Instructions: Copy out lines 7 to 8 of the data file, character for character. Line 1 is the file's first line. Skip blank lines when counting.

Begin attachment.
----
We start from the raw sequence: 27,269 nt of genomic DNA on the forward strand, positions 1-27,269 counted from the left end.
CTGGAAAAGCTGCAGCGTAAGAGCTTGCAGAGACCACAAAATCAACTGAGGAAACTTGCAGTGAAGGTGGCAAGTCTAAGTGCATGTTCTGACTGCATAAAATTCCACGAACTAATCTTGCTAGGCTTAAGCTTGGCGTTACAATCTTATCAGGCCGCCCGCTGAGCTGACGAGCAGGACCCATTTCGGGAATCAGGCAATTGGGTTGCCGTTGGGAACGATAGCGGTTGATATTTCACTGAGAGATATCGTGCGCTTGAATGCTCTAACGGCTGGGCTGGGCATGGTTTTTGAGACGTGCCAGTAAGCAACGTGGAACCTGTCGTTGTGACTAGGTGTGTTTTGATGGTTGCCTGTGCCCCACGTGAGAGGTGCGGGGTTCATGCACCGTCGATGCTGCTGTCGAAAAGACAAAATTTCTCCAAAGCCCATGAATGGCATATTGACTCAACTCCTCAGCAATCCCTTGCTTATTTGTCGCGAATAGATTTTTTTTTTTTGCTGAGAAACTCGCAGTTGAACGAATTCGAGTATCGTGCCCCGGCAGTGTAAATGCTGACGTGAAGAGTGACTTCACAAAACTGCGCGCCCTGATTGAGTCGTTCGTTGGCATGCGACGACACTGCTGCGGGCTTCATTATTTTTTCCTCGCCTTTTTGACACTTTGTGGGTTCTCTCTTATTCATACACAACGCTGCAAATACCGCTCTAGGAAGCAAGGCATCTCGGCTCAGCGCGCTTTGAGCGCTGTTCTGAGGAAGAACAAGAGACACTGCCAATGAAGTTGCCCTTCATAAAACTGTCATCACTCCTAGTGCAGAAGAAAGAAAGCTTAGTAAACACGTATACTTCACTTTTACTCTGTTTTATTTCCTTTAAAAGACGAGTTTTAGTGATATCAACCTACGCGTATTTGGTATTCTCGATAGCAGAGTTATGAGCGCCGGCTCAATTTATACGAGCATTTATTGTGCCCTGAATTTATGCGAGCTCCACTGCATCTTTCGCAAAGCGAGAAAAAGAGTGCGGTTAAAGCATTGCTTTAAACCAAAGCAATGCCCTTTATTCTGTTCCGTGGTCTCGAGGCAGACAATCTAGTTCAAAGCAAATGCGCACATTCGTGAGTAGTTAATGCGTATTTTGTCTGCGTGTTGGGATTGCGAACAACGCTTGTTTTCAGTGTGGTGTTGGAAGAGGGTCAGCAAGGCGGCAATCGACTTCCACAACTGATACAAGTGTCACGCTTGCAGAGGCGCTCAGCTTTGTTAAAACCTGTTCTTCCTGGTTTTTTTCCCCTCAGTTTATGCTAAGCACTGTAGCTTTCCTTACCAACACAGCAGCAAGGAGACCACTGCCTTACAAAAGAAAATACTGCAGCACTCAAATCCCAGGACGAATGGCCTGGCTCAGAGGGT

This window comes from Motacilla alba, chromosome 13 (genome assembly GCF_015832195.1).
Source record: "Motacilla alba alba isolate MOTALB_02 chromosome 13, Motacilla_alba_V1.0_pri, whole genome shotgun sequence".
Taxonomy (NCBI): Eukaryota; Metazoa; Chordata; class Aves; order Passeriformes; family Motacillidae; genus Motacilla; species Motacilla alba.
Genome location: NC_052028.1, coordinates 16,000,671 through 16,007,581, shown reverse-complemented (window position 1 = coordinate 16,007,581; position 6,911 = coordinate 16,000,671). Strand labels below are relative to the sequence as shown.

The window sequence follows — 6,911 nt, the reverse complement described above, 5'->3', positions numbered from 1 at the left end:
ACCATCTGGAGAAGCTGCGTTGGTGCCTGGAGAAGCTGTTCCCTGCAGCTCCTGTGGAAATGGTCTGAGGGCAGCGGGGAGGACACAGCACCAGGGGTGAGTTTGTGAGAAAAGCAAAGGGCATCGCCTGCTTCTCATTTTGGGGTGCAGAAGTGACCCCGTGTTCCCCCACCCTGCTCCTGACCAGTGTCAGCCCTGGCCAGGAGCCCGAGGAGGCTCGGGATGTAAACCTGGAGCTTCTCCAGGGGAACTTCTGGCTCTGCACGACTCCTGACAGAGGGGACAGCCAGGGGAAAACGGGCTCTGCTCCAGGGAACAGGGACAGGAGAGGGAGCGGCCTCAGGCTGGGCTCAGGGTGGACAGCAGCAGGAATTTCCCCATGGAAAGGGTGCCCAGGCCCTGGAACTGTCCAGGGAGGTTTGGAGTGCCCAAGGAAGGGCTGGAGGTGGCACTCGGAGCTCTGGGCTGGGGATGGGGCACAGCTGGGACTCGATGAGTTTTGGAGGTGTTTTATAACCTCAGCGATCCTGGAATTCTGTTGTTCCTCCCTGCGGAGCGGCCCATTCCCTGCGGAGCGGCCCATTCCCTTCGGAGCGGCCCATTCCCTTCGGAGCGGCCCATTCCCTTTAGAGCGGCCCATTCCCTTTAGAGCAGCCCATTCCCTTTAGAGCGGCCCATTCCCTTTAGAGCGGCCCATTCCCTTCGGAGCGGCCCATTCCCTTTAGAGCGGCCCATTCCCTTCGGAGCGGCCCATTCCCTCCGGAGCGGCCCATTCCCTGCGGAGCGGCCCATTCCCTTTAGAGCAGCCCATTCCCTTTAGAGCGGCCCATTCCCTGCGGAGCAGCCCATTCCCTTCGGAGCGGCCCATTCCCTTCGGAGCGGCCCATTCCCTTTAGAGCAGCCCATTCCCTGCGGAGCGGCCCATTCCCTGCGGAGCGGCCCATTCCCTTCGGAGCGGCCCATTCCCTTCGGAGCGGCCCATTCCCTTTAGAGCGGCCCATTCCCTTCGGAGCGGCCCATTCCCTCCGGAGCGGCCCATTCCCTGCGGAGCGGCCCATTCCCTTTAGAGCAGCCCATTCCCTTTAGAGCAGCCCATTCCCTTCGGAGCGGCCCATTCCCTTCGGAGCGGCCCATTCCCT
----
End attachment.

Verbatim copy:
The window sequence follows — 6,911 nt, the reverse complement described above, 5'->3', positions numbered from 1 at the left end:
ACCATCTGGAGAAGCTGCGTTGGTGCCTGGAGAAGCTGTTCCCTGCAGCTCCTGTGGAAATGGTCTGAGGGCAGCGGGGAGGACACAGCACCAGGGGTGAGTTTGTGAGAAAAGCAAAGGGCATCGCCTGCTTCTCATTTTGGGGTGCAGAAGTGACCCCGTGTTCCCCCACCCTGCTCCTGACCAGTGTCAGCCCTGGCCAGGAGCCCGAGGAGGCTCGGGATGTAAACCTGGAGCTTCTCCAGGGGAACTTCTGGCTCTGCACGACTCCTGACAGAGGGGACAGCCAGGGGAAAACGGGCTCTGCTCCAGGGAACAGGGACAGGAGAGGGAGCGGCCTCAGGCTGGGCTCAGGGTGGACAGCAGCAGGAATTTCCCCATGGAAAGGGTGCCCAGGCCCTGGAACTGTCCAGGGAGGTTTGGAGTGCCCAAGGAAGGGCTGGAGGTGGCACTCGGAGCTCTGGGCTGGGGATGGGGCACAGCTGGGACTCGATGAGTTTTGGAGGTGTTTTATAACCTCAGCGATCCTGGAATTCTGTTGTTCCTCCCTGCGGAGCGGCCCATTCCCTGCGGAGCGGCCCATTCCCTTCGGAGCGGCCCATTCCCTTCGGAGCGGCCCATTCCCTTTAGAGCGGCCCATTCCCTTTAGAGCAGCCCATTCCCTTTAGAGCGGCCCATTCCCTTTAGAGCGGCCCATTCCCTTCGGAGCGGCCCATTCCCTTTAGAGCGGCCCATTCCCTTCGGAGCGGCCCATTCCCTCCGGAGCGGCCCATTCCCTGCGGAGCGGCCCATTCCCTTTAGAGCAGCCCATTCCCTTTAGAGCGGCCCATTCCCTGCGGAGCAGCCCATTCCCTTCGGAGCGGCCCATTCCCTTCGGAGCGGCCCATTCCCTTTAGAGCAGCCCATTCCCTGCGGAGCGGCCCATTCCCTGCGGAGCGGCCCATTCCCTTCGGAGCGGCCCATTCCCTTCGGAGCGGCCCATTCCCTTTAGAGCGGCCCATTCCCTTCGGAGCGGCCCATTCCCTCCGGAGCGGCCCATTCCCTGCGGAGCGGCCCATTCCCTTTAGAGCAGCCCATTCCCTTTAGAGCAGCCCATTCCCTTCGGAGCGGCCCATTCCCTTCGGAGCGGCCCATTCCCT